Miller Electric

Welding Discussion Forums

Home » Resources » Communities » Welding Discussion Forums

  • If this is your first visit, be sure to check out the FAQ by clicking the link above. You may have to register before you can post: click the register link above to proceed. To start viewing messages, select the forum that you want to visit from the selection below.

Announcement

Announcement Module
Collapse
No announcement yet.

TIG welding cast iron??

Page Title Module
Move Remove Collapse
X
Conversation Detail Module
Collapse
  • Filter
  • Time
  • Show
Clear All
new posts

  • TIG welding cast iron??

    Today one of the machinist messed up and needed some help. Needed to build up the bottom of a 2 inch hole he had machined too deep. So I gave it to one of my guys and he used silcon bronze rod and it flowed in well and looked great. The problem was when he went to machine it back out he burned up several inserts getting it done. So my question is what would have been a better choice of rod for an applcation where the weld needed machined after welding??? We have nickel 99 stick welding rod but in this case TIG was a better choice because of splatter.Any suggestions? Thanks

  • #2
    A 99 nickel rod will produce a machineable weld. A 55 nickel rod may possibly be machined after several passes. In your situation, I would have knocked the flux off of the 99 rod and used it as a tig rod.

    Comment


    • #3
      I wouldn't recommend TIG for cast iron unless you're willing to put in a lot of preheat. Cast needs preheat anyway but even more if you're going to electrically weld it rather than with a gas torch. The heat of a TIG torch is far too focused and localised. You'll end up cracking it. If you go ahead with TIG do yourself a favour and don't use a rosebud for your preheat; use a tiger torch. Same reasons.

      Comment


      • #4
        I would have migged it with Crown Alloys Royal 44-30 cast iron mig wire. Nice easy to machine weld when done. Just my thoughts...Bob

        Comment


        • #5
          We used to machine the steering head bores on motorcycle frames that were filled in with Silicon Bronze to correct non concentric bores for the steering head bearings. We flooded it with a strong stream of coolant (to cool it and to clear the chips). We never have a problem going through bits. Did they flood it with coolant while machining?

          Comment


          • #6
            Techalloy makes a product called, Techalloy 99 for welding cast iron. It is easy to machine and comes in Tig or Mig. Talk to your LWS they can usually buy it from the manf.

            Comment


            • #7
              .

              Yes it should have been tiged for sure. You can use stainless on case iron aswell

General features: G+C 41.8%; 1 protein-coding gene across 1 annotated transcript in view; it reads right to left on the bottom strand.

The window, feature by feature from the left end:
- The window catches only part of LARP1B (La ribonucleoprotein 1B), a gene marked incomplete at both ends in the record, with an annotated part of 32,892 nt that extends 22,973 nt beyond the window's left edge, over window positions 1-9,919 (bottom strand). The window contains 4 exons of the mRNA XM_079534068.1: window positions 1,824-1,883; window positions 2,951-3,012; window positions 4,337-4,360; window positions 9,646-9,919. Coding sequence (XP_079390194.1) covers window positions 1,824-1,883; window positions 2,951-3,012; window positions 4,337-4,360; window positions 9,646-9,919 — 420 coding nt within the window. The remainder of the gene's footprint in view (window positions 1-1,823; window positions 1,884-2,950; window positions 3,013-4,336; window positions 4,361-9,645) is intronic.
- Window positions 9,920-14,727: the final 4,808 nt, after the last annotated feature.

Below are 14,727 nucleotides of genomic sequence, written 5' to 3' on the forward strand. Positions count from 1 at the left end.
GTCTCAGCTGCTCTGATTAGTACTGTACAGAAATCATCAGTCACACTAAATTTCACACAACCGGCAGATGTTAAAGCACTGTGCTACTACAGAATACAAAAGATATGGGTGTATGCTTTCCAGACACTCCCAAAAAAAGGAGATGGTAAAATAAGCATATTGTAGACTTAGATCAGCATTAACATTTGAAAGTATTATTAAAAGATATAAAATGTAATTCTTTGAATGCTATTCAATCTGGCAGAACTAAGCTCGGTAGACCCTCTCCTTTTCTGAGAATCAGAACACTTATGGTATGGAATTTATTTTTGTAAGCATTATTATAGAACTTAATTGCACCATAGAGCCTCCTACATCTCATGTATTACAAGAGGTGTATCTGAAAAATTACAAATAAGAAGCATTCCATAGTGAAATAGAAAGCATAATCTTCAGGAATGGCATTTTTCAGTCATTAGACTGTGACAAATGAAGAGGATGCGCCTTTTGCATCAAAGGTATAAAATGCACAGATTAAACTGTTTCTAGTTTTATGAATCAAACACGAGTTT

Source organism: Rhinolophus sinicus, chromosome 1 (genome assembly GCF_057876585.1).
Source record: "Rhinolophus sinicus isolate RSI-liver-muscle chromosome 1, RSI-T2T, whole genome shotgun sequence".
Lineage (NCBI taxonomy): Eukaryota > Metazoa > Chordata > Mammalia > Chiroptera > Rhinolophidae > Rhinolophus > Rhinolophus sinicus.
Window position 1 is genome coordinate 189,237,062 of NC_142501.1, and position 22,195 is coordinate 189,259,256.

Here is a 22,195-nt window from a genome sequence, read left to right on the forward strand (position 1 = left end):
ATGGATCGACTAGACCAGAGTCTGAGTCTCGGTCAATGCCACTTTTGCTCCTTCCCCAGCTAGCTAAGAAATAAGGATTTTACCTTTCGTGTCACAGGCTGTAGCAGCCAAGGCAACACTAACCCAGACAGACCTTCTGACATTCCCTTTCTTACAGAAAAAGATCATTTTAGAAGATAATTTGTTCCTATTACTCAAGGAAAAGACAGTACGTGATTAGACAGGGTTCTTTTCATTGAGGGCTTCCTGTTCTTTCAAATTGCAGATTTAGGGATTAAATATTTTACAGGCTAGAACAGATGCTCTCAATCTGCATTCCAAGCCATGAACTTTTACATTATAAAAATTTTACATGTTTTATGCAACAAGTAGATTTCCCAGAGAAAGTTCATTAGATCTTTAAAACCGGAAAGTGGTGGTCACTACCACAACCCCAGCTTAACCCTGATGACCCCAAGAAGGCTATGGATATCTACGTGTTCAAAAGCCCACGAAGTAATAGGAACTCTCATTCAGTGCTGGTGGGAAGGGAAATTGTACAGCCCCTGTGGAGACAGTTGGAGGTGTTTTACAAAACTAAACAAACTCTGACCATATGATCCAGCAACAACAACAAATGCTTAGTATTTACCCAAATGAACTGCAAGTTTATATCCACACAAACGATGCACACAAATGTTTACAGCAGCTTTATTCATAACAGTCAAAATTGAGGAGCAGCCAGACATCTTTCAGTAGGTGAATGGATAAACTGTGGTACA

Comment


              • #8
                TIG welding cast iron??

                stainless contain a lot of chrome,, not a good choice to match cast iron ...

                Comment


                • #9
                  TIG welding cast iron??

                  100 percent nickel stick rod works great

                  Comment


                  • #10
                    I collect antique farm equipment and old tools. I have done a fair share of repairs on cast. I have been able to tig smaller pieces (with nickle or low carbon steel filler) that I could fit into a forge to preheat and slowly cool down after the weld. Tig welding without preheat is bad. There will be carbon concentrated in the weld zone and the weld shrinks to fast. Toe or underbead cracks will soon follow. I have used Nickle rods on larger castings but often needed to drill holes at the ends of a crack, preheat casting, and peen the weld while still red hot. Some castings (usually the ones that are really gray) due to very high carbon content are nearly impossible to weld and need to be braised. Some very gray castings I have repaired with a oxy/fuel torch and a nickle rod. The truth is that there are so many variations of cast that it is hard to tell what will happen until you go through with the repair. I try to look for clues in the break, such as the size of the grain and the color. If you don't understand what I am talking about then read up on cast iron. There is much more to it than I could post here. Ultimately if you can get the weld to fuse to the cast, post-heat (glowing red hot) allows the carbon concentrated along the edges of the weld to spread back out into the surrounding metal and a combination of preheating the metal along with post-heat and slow cooling helps to even out the contraction of the weld with the surrounding metal to reduce stress cracks.
                    Last edited by WELD81; 11-16-2012, 07:38 PM.

                    Comment

                    Working...
                    X
                    Special Offers: See the latest Miller deals and promotions.